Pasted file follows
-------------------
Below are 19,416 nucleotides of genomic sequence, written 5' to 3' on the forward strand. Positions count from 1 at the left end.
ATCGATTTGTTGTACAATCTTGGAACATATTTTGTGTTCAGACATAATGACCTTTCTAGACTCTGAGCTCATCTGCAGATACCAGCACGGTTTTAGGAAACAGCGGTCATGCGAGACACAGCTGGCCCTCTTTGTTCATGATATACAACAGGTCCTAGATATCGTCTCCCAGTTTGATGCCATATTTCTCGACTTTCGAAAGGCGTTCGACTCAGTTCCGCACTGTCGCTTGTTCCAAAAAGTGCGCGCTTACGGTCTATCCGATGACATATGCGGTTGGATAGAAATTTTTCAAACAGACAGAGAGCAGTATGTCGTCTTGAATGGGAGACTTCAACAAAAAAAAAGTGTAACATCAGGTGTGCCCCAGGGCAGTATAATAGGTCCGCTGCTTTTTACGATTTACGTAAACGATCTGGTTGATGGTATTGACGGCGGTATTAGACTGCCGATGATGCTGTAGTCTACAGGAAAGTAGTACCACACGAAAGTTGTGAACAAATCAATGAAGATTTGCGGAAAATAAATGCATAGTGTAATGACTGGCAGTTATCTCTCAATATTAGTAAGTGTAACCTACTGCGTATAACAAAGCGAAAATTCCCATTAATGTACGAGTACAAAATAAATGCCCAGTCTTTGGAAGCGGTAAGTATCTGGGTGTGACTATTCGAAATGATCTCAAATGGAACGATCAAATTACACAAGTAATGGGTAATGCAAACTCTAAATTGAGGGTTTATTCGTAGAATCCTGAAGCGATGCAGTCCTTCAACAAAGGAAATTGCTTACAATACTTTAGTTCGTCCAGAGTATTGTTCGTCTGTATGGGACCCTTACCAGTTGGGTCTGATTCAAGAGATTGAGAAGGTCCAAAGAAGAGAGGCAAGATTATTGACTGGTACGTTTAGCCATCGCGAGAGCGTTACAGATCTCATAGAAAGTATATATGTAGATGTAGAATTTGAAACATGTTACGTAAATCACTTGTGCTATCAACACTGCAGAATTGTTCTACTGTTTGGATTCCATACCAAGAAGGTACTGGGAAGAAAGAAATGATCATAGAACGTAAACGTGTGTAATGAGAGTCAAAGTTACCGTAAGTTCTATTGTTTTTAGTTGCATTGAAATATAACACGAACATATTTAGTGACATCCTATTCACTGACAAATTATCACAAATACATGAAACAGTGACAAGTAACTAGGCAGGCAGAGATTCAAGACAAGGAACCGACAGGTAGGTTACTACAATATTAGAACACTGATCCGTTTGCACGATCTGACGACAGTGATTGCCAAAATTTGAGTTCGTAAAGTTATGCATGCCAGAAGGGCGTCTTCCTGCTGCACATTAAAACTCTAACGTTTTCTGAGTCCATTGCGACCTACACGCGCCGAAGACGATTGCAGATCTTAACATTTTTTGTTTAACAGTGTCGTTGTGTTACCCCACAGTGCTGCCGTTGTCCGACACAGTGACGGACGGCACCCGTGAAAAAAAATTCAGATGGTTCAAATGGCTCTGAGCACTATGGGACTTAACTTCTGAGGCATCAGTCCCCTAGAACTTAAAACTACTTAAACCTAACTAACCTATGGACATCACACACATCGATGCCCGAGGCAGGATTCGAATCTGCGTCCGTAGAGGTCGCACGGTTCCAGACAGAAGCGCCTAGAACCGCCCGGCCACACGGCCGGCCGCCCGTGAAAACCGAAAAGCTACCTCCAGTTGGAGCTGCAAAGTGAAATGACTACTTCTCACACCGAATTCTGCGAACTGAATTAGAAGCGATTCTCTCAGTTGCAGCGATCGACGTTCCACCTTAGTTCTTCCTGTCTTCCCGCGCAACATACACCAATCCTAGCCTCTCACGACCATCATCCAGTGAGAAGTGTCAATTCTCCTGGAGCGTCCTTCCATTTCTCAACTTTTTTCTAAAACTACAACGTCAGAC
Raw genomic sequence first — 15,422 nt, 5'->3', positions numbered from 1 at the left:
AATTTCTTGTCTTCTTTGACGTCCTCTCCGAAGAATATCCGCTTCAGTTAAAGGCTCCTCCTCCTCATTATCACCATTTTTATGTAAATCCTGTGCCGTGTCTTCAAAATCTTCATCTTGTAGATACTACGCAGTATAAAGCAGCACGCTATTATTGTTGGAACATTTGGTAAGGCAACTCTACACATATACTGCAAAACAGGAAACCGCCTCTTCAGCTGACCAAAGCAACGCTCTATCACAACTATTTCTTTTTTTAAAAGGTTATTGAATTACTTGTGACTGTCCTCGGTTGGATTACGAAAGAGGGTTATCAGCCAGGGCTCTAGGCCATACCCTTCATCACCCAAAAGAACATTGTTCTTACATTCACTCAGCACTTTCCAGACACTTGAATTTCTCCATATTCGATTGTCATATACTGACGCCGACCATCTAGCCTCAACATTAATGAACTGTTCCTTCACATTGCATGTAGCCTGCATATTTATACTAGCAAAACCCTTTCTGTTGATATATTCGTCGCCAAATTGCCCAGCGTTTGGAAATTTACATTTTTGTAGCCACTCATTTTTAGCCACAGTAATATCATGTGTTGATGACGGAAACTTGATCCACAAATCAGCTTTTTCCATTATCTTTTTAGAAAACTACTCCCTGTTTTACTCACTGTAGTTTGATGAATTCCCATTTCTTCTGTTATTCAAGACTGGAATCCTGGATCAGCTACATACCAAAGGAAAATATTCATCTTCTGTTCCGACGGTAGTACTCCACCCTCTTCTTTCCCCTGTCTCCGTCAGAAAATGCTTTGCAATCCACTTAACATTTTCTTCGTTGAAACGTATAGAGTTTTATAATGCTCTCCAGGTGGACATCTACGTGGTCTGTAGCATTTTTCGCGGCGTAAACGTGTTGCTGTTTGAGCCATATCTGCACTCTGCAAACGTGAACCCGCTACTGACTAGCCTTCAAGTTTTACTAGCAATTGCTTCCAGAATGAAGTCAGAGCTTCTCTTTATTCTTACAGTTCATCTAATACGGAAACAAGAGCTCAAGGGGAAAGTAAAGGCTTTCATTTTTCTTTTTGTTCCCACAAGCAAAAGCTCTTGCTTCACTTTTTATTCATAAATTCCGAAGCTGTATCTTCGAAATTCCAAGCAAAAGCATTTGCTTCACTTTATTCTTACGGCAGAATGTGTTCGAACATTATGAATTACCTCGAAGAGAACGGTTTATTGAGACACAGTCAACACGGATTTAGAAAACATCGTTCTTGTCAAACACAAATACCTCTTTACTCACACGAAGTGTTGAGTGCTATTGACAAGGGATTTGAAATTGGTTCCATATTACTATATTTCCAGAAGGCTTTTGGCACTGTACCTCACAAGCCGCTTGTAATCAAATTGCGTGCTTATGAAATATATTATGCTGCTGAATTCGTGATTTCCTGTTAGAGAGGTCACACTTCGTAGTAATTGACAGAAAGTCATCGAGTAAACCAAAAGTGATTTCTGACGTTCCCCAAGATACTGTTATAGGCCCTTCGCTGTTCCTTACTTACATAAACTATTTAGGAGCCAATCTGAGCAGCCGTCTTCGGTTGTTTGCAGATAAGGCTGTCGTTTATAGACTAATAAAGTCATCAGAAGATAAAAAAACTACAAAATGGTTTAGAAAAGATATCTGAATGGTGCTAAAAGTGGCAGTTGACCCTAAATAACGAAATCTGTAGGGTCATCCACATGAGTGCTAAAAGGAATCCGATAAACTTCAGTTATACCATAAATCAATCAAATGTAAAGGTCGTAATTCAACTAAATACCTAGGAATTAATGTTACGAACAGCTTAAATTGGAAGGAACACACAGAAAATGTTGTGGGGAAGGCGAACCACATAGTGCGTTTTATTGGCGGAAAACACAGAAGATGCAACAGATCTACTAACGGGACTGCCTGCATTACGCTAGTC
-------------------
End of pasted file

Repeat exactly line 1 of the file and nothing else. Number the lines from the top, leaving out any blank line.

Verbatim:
Below are 19,416 nucleotides of genomic sequence, written 5' to 3' on the forward strand. Positions count from 1 at the left end.